But of even more concern to some is the impact reviews have on the art form in general - and on actors specifically.
"An actor is the most vulnerable person in the world - standing on a stage, deliberately exposing himself, begging for praise, expecting criticism," Pruyn observed. "Criticism . . . is the price an artist pays for being public. It is the artist's lot to endure the criticism, sift it, and grow from it."
And to not pay too much attention to it, according to Morey. "The healthiest situation for the artist is to not give too much weight to any review," said the PTC director. "There is an old saying: `If you believe the good ones, you have to believe the bad ones.' So it is probably best to stand back somewhat from all of them . . . The healthiest theater artists I know simply don't read reviews."
Besides, Morey continued, "as a craftsman or an artist it is imperative to operate from . . . your own perceptions, instincts and taste. When one begins to try to direct or act in order to please (the critics), one is short-circuiting the mechanism that allows one to function as an artist at all."
Parker agreed. "The artist should produce to please himself, his collaborators and the audience," he said. "If he lets his art be affected by what he thinks the critic might say, then he might just as well join the more commercial outlets for theater - television and films, where the only thing that counts is `does the buck make a buck?'."
Still, Pruyn maintains that "good criticism is essential to good art. It tightens and molds a creative piece. It gives objectivity to a subjective offering."
At least, it can. But does it happen very often in Salt Lake theater?
"Salt Lake City has two dailies with writers assigned specifically to cover theater," Morey said. "Both papers and their writers attempt to deal with theater seriously and honestly. And, in the main, they succeed at doing so." However, he added, neither paper has a critic that conforms to his notion of the "ideal" critic, and both are hampered by geographical isolation which makes it impossible for them to "place the local theater scene in a national perspective."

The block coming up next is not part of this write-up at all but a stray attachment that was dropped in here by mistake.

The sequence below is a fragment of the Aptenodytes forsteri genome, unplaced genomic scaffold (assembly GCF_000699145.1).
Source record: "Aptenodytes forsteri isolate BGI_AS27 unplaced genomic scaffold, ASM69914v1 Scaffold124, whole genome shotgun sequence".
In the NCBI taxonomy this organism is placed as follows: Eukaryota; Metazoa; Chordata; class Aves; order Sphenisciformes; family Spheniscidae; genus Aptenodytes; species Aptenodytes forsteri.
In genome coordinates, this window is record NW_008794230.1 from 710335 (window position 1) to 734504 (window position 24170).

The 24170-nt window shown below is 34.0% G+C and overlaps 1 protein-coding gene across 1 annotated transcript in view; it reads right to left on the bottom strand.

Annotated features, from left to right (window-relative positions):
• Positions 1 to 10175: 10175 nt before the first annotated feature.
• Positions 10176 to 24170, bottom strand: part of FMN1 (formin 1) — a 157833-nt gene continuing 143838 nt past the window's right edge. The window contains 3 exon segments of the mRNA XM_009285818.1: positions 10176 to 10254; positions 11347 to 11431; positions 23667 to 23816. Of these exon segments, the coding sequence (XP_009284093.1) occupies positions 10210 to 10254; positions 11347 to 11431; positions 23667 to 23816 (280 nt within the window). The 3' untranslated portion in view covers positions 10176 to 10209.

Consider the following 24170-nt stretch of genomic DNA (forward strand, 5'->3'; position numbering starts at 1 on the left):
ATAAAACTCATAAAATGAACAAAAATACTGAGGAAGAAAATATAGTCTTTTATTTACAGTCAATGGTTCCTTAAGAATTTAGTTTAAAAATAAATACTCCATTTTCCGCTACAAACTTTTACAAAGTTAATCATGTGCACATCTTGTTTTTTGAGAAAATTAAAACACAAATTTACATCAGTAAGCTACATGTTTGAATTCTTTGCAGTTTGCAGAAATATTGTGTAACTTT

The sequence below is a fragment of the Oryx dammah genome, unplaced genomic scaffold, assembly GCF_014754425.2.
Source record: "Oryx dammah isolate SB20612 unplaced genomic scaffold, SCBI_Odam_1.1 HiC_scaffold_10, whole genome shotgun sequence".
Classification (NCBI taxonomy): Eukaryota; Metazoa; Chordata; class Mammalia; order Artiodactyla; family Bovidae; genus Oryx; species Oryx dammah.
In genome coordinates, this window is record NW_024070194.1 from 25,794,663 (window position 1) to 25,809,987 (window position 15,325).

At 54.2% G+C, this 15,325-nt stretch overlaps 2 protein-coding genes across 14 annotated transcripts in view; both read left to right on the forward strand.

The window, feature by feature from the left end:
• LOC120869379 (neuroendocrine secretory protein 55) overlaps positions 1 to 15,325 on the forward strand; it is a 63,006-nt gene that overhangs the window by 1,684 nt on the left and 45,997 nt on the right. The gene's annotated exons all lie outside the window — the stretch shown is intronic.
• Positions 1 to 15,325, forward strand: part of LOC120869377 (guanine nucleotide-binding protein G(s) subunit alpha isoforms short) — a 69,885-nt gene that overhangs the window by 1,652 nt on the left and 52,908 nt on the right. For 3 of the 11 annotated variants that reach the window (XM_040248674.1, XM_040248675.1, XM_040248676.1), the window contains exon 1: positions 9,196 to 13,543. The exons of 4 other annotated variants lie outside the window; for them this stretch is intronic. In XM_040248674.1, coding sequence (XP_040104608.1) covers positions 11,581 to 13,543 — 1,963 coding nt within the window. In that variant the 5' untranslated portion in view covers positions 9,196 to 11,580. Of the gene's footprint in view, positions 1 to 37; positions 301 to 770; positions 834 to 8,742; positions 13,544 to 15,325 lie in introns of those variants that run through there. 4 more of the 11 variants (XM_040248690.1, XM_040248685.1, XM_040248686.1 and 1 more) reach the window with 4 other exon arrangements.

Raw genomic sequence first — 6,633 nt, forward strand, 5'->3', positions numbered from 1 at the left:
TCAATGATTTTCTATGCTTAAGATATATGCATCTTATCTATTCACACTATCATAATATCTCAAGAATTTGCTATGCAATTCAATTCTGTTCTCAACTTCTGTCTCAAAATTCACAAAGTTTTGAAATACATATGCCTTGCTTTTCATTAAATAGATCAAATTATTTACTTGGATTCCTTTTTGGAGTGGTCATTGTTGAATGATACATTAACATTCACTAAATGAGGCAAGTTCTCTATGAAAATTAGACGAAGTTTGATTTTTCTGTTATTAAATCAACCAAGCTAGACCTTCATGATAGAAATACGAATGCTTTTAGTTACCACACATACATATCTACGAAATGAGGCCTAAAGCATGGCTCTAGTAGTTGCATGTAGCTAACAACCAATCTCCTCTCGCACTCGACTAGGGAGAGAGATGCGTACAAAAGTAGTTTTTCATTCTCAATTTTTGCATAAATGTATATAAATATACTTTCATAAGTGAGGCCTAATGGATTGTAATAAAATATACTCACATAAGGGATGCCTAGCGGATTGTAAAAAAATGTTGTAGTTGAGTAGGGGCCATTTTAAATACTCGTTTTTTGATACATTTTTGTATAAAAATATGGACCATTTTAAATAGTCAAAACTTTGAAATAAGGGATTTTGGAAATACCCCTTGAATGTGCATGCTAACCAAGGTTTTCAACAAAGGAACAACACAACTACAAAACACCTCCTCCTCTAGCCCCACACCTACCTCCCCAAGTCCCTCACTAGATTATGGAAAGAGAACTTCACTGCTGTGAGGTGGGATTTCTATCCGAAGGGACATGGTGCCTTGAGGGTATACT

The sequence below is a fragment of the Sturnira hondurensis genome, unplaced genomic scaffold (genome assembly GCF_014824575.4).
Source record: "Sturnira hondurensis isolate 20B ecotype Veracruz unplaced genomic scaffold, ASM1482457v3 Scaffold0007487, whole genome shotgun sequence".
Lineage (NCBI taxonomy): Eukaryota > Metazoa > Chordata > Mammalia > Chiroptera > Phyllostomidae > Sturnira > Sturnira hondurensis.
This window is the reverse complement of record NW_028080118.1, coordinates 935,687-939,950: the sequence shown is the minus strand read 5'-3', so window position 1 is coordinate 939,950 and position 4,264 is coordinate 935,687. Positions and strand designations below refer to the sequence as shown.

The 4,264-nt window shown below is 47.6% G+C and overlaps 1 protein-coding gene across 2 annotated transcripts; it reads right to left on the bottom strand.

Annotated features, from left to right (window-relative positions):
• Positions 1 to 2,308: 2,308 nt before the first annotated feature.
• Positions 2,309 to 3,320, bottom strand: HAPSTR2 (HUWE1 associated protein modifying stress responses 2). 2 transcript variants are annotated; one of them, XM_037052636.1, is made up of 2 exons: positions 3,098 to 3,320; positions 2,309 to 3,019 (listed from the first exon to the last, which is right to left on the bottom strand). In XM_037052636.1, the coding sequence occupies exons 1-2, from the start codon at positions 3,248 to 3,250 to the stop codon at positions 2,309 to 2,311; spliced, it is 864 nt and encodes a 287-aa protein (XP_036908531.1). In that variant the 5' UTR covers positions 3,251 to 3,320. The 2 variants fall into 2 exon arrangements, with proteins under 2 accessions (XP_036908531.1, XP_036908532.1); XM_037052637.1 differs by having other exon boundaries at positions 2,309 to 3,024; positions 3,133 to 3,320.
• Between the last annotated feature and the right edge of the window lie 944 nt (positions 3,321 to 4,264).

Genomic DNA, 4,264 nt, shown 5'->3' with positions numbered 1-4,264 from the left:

Said Carlin: "In our local situation, some critics seem to have favorite theater groups, favorite performers and favorite types of plays. Very often, thanks to these influences, the critic seems to lose his objectivity and become totally subjective."
"Local reviewers are not always responsible critics," Pruyn said. But she added: "Salt Lake City is no better nor worse in this matter than most American cities."
Some other observations:
Dietlein: "There is a phenomenon in this area. Some papers and reviewers have the idea that `clean' and `wholesome' are dirty words artistically, that because we choose to do that kind of theater we're not legitimate theater and that we shouldn't be taken seriously . . . What does that say about them?"
Carlin: "Give us an even break. Keep in mind our limitations, both financial and time-wise, and give us a point or two for effort. After all, we are not able to devote all of our time to the theater. Economically, it's a part-time obsession. Nothing on earth is perfect, and what you see is, by and large, the best we have to offer."
Gryska: "Even though negative criticism absolutely can help, I would hope that the actor would listen more to his director and put more trust in him than in the critic."
Parker: "Many Salt Lake people wait to attend a performance until it is recommended to them, either by a friend or by the newspaper. I don't fully understand why they wait, but believe it is because many are worried they might not enjoy something they haven't seen before, or be offended, or that money is tight and couldn't be `wasted' on something that is not really enjoyable. All the more reason for the critic or reviewer to build a discerning, educated, adventurous audience for the arts!"
Morey: "If we are even the least bit honest, we have to admit that we like it when we are praised and it hurts when we are criticized and anything beyond that is probably just so much cow-flop."
Pruyn: "Nobody likes a critic. We all want to think we are wonderful. And performing artists have to think they have something special to offer if they are going to get up on a stage and stay there. A critic can reinforce all those ugly insecurities we have worked so hard to dispel. Worst of all, a critic can be right."